Greetings from Randwick, Sydney, where Danny Cummins remains 12 months after he and his girlfriend Karen Kennedy chose not to take one of the repatriation flights home to Ireland.
The Galway players had planned to return last September, with Cummins hoping to convince Pádraic Joyce of his worth of inclusion for the 2021 campaign.
As the GAA season remains in the starting blocks, the Claregalway man’s mind has already been made up for him. Lining out for Randwick’s Young Irelands in one of the handful of countries where GAA games can be played and living without severe restrictions suits him just fine.
“The phone call I had with Pádraic in 2019, he was very sound and understanding,” recalls Cummins. “He said, ‘Do what you have to do and give me a shout when you get back and we’ll see what the story is’.
“It was just supposed to be a year. Nobody could have foreseen what would came about after that. Galway had such a great start in the National League last year and I was staying up late to watch games and I was a little jealous not being involved. But the way the year worked out, it became easier for me not to miss it.
“Every time I check Twitter, there is something going on about the GAA back home; the GAA being an elite sport then not being an elite sport. It’s just so wishy-washy I’m delighted to be nowhere near it. It’s out of people’s control and if you were involved as a player you wouldn’t know if you were coming or going.”
Cummins and Kennedy, a county camogie star, spent four weeks in Vietnam in November 2019 before landing in Sydney just as Australia was experiencing some of its worst bushfires.
“We walked into a smaller pandemic of sorts. Then Christmas came and went and we were looking for work in January. We got that sorted, accommodation too and then came March and Covid. Other couples we knew were coming to the end of their visas and as soon as Covid happened they just upped and left.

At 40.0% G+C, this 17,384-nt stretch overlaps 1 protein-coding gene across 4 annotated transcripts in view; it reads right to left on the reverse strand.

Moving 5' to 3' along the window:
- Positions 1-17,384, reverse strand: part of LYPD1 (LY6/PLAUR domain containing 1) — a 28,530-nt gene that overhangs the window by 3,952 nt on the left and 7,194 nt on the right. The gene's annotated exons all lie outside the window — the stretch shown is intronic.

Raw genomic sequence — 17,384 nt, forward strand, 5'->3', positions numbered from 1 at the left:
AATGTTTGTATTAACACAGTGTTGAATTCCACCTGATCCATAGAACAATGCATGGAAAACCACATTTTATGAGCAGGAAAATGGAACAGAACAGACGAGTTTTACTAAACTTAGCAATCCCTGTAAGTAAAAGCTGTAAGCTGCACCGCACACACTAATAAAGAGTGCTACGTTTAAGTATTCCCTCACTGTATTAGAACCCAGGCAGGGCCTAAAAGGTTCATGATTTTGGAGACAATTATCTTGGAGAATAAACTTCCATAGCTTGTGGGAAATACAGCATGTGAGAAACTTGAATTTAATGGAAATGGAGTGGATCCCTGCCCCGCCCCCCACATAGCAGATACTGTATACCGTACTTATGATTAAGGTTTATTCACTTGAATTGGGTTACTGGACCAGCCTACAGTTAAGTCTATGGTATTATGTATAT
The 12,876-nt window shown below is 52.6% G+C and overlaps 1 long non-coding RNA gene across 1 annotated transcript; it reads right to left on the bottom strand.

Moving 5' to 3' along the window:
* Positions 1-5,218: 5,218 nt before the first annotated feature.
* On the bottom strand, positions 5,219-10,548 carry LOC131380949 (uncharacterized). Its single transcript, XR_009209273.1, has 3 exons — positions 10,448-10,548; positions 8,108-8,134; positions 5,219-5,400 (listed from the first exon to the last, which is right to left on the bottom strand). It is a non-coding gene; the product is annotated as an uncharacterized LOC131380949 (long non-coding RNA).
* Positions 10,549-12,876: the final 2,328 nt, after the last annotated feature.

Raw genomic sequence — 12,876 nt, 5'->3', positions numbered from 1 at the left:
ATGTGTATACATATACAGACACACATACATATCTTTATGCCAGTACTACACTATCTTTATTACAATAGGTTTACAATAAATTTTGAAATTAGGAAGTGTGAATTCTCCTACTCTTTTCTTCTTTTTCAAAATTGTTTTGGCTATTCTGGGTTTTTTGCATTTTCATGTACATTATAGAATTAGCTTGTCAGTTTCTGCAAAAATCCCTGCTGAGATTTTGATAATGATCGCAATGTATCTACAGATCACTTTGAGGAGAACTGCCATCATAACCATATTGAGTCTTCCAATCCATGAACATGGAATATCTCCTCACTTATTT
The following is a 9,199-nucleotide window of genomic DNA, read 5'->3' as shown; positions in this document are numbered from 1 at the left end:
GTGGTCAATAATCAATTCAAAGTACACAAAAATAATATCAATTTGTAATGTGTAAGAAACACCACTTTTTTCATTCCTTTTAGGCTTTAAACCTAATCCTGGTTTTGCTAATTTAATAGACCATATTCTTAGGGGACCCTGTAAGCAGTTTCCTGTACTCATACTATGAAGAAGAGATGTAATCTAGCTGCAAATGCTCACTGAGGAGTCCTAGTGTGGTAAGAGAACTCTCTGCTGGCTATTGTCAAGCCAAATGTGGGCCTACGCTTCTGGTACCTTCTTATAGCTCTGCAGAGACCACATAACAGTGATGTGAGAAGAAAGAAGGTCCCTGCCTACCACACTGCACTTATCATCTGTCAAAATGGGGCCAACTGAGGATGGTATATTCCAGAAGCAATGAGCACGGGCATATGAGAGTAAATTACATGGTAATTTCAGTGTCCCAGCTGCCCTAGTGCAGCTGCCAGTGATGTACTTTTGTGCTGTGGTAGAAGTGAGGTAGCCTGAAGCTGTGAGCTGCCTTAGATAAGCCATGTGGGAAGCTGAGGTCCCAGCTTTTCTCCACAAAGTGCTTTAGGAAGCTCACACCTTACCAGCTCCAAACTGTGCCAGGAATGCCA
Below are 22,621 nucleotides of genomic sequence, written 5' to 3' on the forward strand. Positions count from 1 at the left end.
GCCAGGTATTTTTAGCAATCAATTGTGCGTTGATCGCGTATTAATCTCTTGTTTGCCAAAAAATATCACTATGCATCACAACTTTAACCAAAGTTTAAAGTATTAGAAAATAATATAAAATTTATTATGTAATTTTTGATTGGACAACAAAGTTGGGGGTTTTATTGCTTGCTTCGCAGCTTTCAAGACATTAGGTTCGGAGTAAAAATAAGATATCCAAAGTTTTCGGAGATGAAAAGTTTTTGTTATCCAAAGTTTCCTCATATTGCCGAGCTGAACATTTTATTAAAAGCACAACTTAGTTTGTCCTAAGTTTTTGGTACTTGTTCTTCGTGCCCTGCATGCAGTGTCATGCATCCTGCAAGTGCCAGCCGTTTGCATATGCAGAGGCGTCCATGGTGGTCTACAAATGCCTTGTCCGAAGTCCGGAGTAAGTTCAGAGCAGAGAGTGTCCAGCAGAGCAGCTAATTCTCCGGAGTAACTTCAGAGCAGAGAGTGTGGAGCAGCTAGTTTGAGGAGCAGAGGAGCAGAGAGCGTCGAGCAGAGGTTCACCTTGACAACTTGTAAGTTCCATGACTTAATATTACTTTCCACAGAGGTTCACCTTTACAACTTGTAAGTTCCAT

“The way we looked at it was our visas weren’t up until the end of the year, we were both working, and if it gets to dire straits we can always get on a plane and go but until then let’s stick it out. We’re thankful we did.”
With Coogee beach 20 minutes away and Royal Randwick racecourse nearby, Cummins can’t complain. Along with former Meath goalkeeper Paddy O’Rourke, he works for Antrim man Tommy Joe Johnston’s carpentry firm. Cummins and Kennedy were able to extend their visa doing the required three months of farm/regional work pursuing his horse-racing passion outside Scone, the horse capital of Australia, in the Hunter Region of New South Wales.
“I got chatting to a man called Fergal Connolly who is originally from Monivea Abbey who is over here a couple of years and he has his own Valiant Stud in New South Wales. He said he would love to take the two of us on. I told him I had no experience but I was mad interested and he said, ‘don’t worry, we’ll show you the way.’
“He’s a lady working with him as well called Ziva Mullins and she’s from Kinvara so when we moved up in July there were four Galway people working on this stud farm and they taught us so much things and it enlightened my interest and Karen loves animals as well. We stayed on for an extra month just to help out and give them a twist for looking after us so well. It’s more so the breeding that I have a huge interest in.
“I’ve been talking to people about what avenue I might get into when I get home because it’s a major interest. Our family has a farm and my dad is keeping that going with cattle and there is a bit of base there if I wanted to kick into something.”
For now, it’s in the Sydney suburb of Ingleburn where the 30-year-old gets his kicks every weekend, lining out with O’Rourke for Young Irelands in the NSW league.
Just the other week, Sydney Swans and Tipperary footballer Colin O’Riordan turned up to take in the games.
“I’m trying to play a small bit of hurling as well. You head out to Ingleburn and you’ve a scatter of teams there. It’s a cool Irish community and afterwards you have a few beers. It’s a very enjoyable way of going about it.”